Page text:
analytical model and this short example demonstrates how significant it can be. Influence of density gradients. The second example we present is the behaviour of the
same doorway previously defined, but we put on
one side a stratified environment. The temperature
of zone 2 is set at 20 °C and in zone 1 the reference
temperature at the bottom of the opening is 17.5
°C with a density gradient of - 0 . 1 k g / m 4 which
gives us a dry air temperature of 22.5 °C at the
top of the opening. On the same side we impose
a turbulence pressure Ptl • 0 . 0 2 - 0.02z. Figure 15
represents the evolution of the flows calculated by
our numerical solution for different values of reference pressure difference at the b o t t o m of the
For negative pressure differences, we obtain a
negative one-way flow (which means that air is
flowing from zone 2 to zone 1) until - 0 . 0 1 5 Pa.
After this value, a first neutral plane appears at the
bottom of the opening. After - 0 . 0 1 5 Pa, a twoway flow exists until 0.025 Pa where a second
neutral plane appears at the top of the opening.
The existence of the second neutral plane increases
significantly the flow from zone 1 to zone 2. Then,
both neutral planes disappear and the negative flow
(from zone 2 to zone 1) too. Figure 16 shows the
Height of Door [m] J
AP12 [Pal
Fig. 16. Neutral planes location, as a function of APi2.
positions of the two neutral planes in this configuration. This curve is the horizontal parabola defined
by eqn. (24) when varying the reference pressure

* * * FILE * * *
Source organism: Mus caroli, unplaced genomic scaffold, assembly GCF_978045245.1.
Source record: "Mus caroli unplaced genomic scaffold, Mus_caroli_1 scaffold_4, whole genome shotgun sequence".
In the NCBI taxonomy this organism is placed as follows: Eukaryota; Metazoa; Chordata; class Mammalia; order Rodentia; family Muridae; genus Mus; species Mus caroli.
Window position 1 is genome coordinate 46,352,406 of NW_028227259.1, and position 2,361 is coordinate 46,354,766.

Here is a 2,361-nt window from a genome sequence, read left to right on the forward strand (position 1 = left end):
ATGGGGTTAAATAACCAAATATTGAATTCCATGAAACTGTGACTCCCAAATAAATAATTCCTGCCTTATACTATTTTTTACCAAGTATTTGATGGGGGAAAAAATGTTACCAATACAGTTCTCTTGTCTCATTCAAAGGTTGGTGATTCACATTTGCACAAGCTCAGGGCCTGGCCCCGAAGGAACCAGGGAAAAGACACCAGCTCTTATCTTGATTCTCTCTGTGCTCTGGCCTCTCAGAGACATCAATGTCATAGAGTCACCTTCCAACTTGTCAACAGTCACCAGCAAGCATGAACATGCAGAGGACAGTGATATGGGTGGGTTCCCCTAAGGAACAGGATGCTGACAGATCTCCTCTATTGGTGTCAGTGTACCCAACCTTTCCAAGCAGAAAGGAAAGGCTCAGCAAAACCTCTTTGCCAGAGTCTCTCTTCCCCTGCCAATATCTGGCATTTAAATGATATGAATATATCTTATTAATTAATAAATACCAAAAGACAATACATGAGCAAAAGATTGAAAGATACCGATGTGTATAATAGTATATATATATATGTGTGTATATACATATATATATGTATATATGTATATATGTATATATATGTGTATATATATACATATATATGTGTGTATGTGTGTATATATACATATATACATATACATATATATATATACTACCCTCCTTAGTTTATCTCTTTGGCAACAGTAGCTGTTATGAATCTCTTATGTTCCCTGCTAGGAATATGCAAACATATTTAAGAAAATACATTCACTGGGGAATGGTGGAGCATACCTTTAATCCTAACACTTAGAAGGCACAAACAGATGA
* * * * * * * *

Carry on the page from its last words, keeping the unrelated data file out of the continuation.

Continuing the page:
difference between the two zones.
4. C o n c l u s i o n
The prediction of airflows through large openings
is a difficult task. In the literature a good agreement
does exist on the prediction of gravitational flows
through vertical openings in steady-state configurations using Bernoulli's equation. Nevertheless, a
large uncertainty remains on the definition of the
discharge coefficient. A real lack of knowledge exists
on the behaviour of horizontal openings in thermally
driven flows, a n d the c o u p l i n g with the flow p a t t e r n s
existing in e a c h z o n e is n o t really t a k e n into a c c o u n t .
F u r t h e r m o r e , the u n s t e a d y situations due to turb u l e n c e effects are quite i m p o s s i b l e to d e s c r i b e
b e c a u s e o f a v e r y high n u m b e r o f p a r a m e t e r s influencing the airflow.
H o w e v e r , s o m e e x p e r i m e n t s do exist and t h e y
enable us to p r o p o s e a n empirical d e s c r i p t i o n o f
the p r o b l e m . T a k i n g into a c c o u n t the w h o l e c o m plexity o f the p r o b l e m , w e p r o p o s e d a g e n e r a l
solution t o include l a r g e o p e n i n g s in the p r e s s u r e